The budget also poses several implementation issues due to its proposal to divide administration of CalWORKs child care between the State Department of Education and county welfare departments. We recommend the Legislature take several actions to address these issues (see page E-58).
Figure 1 (see next page) shows the budget from all fund sources for K-12 education for the budget year and the two previous years. Proposition 98 funding constitutes about three-fourths of overall K-12 funding. In 1998-99, Proposition 98 funding is projected to increase by $222 per student to $5,635. This is a 4.1 percent increase from the revised 1997-98 per-student amount. (Our estimate reflects recent legislative changes that significantly revise the way average daily attendance [ADA] is counted. These changes are discussed in detail later in this Analysis.)
The budget also proposes to spend $472 million from prior-year Proposition 98 funds in 1998-99. As a result of increases in the minimum amounts guaranteed to schools in 1996-97 and 1997-98 (due primarily to higher tax revenues and increased ADA), the state owes schools $427 million more for those years (referred to as "settle-up" funds). An additional $46 million results primarily from unspent prior-year Proposition 98 funding.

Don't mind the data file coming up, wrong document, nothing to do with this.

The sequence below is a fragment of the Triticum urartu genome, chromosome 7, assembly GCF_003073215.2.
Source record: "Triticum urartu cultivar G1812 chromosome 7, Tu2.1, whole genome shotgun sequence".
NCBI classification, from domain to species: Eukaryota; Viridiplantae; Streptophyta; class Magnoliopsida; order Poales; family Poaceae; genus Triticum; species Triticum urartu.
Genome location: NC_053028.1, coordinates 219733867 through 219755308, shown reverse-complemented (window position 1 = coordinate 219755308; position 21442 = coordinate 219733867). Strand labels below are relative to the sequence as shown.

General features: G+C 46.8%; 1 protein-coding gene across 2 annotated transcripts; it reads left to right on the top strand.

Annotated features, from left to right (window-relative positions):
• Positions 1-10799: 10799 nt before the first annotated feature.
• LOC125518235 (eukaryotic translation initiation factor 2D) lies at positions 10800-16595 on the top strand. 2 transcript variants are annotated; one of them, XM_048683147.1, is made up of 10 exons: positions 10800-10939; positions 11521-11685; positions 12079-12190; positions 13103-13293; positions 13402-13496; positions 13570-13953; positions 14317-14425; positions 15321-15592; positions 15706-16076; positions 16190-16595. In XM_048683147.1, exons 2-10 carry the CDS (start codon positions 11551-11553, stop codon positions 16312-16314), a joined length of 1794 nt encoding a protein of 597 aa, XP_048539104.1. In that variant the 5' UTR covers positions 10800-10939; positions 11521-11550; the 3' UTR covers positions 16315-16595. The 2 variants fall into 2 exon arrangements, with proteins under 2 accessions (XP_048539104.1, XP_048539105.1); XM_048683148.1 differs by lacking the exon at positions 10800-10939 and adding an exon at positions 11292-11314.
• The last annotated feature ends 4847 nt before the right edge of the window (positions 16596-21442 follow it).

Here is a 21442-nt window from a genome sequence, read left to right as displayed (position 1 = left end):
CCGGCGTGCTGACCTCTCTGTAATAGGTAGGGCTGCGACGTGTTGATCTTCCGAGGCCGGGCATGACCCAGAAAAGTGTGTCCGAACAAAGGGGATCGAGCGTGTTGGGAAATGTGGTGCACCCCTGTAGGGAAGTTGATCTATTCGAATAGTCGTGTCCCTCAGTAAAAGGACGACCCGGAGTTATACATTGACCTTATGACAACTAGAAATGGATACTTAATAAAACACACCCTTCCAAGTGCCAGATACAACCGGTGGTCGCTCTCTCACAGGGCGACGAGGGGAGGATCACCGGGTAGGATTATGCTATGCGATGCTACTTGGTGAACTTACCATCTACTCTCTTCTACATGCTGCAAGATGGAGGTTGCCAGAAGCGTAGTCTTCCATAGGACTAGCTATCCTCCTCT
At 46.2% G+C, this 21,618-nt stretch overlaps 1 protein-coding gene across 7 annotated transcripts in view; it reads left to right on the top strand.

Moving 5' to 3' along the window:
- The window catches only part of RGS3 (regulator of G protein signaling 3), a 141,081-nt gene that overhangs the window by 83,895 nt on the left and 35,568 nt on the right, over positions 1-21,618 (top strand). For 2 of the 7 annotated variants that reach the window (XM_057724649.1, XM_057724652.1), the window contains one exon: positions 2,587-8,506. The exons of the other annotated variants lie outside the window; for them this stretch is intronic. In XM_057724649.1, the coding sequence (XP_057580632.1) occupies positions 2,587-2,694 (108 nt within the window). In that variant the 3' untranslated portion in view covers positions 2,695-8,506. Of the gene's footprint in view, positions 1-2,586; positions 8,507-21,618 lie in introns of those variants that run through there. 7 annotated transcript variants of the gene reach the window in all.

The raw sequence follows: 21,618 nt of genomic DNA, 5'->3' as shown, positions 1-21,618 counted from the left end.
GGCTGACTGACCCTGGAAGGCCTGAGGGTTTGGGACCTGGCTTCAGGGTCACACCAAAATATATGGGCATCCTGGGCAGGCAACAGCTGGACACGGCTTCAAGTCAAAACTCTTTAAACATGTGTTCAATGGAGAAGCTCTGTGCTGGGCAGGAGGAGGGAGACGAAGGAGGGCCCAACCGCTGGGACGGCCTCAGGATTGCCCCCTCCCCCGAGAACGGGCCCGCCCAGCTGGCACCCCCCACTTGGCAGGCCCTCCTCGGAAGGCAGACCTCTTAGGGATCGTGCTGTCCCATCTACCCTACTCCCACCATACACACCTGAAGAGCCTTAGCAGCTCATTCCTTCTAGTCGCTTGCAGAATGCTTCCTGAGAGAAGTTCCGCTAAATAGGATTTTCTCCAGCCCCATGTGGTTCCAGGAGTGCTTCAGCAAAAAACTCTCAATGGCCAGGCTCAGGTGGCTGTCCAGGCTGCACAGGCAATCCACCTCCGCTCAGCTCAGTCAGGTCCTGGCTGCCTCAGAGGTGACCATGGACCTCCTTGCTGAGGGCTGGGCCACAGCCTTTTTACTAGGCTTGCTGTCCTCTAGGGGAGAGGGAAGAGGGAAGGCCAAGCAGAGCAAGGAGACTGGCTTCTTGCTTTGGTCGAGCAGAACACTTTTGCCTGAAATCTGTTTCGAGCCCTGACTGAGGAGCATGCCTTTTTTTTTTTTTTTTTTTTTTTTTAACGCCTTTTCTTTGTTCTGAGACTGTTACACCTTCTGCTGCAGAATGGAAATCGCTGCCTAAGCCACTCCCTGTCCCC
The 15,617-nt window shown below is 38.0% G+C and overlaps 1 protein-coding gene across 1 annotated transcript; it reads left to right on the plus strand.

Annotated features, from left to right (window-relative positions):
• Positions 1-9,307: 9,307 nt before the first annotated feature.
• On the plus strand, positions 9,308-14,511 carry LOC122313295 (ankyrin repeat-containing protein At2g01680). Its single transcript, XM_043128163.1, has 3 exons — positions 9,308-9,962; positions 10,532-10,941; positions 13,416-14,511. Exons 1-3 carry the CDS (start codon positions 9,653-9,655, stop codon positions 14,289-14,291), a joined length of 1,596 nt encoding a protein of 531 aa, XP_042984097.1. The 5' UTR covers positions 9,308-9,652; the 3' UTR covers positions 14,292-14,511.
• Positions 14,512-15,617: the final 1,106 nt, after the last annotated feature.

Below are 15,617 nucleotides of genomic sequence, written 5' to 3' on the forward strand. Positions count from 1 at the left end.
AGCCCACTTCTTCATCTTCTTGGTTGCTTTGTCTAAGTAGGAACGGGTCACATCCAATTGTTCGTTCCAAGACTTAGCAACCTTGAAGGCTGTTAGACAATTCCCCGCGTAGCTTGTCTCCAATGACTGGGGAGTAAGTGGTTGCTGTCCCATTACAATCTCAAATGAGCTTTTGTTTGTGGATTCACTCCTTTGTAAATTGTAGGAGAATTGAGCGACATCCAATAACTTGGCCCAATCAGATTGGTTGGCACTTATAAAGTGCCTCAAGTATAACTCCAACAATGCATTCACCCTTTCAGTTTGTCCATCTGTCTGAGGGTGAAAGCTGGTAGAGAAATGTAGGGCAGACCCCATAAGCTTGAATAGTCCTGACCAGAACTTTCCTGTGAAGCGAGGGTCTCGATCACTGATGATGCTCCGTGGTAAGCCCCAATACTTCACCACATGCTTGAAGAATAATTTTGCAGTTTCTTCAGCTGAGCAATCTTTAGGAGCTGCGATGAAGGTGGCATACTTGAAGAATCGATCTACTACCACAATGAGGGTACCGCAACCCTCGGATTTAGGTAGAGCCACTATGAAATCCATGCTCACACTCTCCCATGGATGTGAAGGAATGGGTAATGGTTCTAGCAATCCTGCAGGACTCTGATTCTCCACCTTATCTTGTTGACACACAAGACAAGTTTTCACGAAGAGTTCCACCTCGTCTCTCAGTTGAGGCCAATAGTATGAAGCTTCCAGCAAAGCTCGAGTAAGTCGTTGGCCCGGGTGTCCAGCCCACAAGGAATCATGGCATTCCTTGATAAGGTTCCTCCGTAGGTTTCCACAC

Figure 1 also shows that the budget includes expenditures of $3.4 billion in federal funds in 1998-99. This is $88 million, or 2.6 percent, more than estimated federal expenditures in the current year. This change results primarily from a $68 million increase in special education funding.
School Districts by Type and Enrollment. A total of 5.5 million pupils attended school in California's 999 school districts in 1996-97. Figure 2 (see page 7) provides enrollment data by size of school district. Enrollment levels vary significantly among school districts. For example, the state's largest school district, Los Angeles Unified, enrolled 667,305 students in 1996-97, which is more than the combined enrollment of over 650 of the state's smallest school districts.
|K-12 Education Budget Summary|
|1996-97 Through 1998-99
(Funding in Millions)
|K-12 Proposition 98|
|State (General Fund)|